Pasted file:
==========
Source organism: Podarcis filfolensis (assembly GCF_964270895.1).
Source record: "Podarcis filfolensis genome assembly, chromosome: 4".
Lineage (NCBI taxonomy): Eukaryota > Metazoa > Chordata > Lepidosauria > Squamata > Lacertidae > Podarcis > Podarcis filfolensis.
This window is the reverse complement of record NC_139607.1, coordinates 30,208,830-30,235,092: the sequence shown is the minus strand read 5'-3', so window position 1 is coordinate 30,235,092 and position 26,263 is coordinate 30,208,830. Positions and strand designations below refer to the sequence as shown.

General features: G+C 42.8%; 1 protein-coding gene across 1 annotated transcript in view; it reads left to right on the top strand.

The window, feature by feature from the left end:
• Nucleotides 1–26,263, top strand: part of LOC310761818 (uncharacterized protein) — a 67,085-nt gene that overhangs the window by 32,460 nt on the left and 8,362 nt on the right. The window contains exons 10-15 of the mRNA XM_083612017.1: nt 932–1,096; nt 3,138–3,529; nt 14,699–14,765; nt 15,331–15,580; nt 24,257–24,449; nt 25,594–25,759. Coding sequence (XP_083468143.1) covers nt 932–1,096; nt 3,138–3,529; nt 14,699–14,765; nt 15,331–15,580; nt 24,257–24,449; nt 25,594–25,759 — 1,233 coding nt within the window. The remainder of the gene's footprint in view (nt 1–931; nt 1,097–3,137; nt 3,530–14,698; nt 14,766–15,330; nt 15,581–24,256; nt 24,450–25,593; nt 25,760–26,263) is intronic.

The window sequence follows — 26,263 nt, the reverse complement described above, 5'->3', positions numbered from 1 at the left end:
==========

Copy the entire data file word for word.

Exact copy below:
Source organism: Podarcis filfolensis (assembly GCF_964270895.1).
Source record: "Podarcis filfolensis genome assembly, chromosome: 4".
Lineage (NCBI taxonomy): Eukaryota > Metazoa > Chordata > Lepidosauria > Squamata > Lacertidae > Podarcis > Podarcis filfolensis.
This window is the reverse complement of record NC_139607.1, coordinates 30,208,830-30,235,092: the sequence shown is the minus strand read 5'-3', so window position 1 is coordinate 30,235,092 and position 26,263 is coordinate 30,208,830. Positions and strand designations below refer to the sequence as shown.

General features: G+C 42.8%; 1 protein-coding gene across 1 annotated transcript in view; it reads left to right on the top strand.

The window, feature by feature from the left end:
• Nucleotides 1–26,263, top strand: part of LOC310761818 (uncharacterized protein) — a 67,085-nt gene that overhangs the window by 32,460 nt on the left and 8,362 nt on the right. The window contains exons 10-15 of the mRNA XM_083612017.1: nt 932–1,096; nt 3,138–3,529; nt 14,699–14,765; nt 15,331–15,580; nt 24,257–24,449; nt 25,594–25,759. Coding sequence (XP_083468143.1) covers nt 932–1,096; nt 3,138–3,529; nt 14,699–14,765; nt 15,331–15,580; nt 24,257–24,449; nt 25,594–25,759 — 1,233 coding nt within the window. The remainder of the gene's footprint in view (nt 1–931; nt 1,097–3,137; nt 3,530–14,698; nt 14,766–15,330; nt 15,581–24,256; nt 24,450–25,593; nt 25,760–26,263) is intronic.

The window sequence follows — 26,263 nt, the reverse complement described above, 5'->3', positions numbered from 1 at the left end: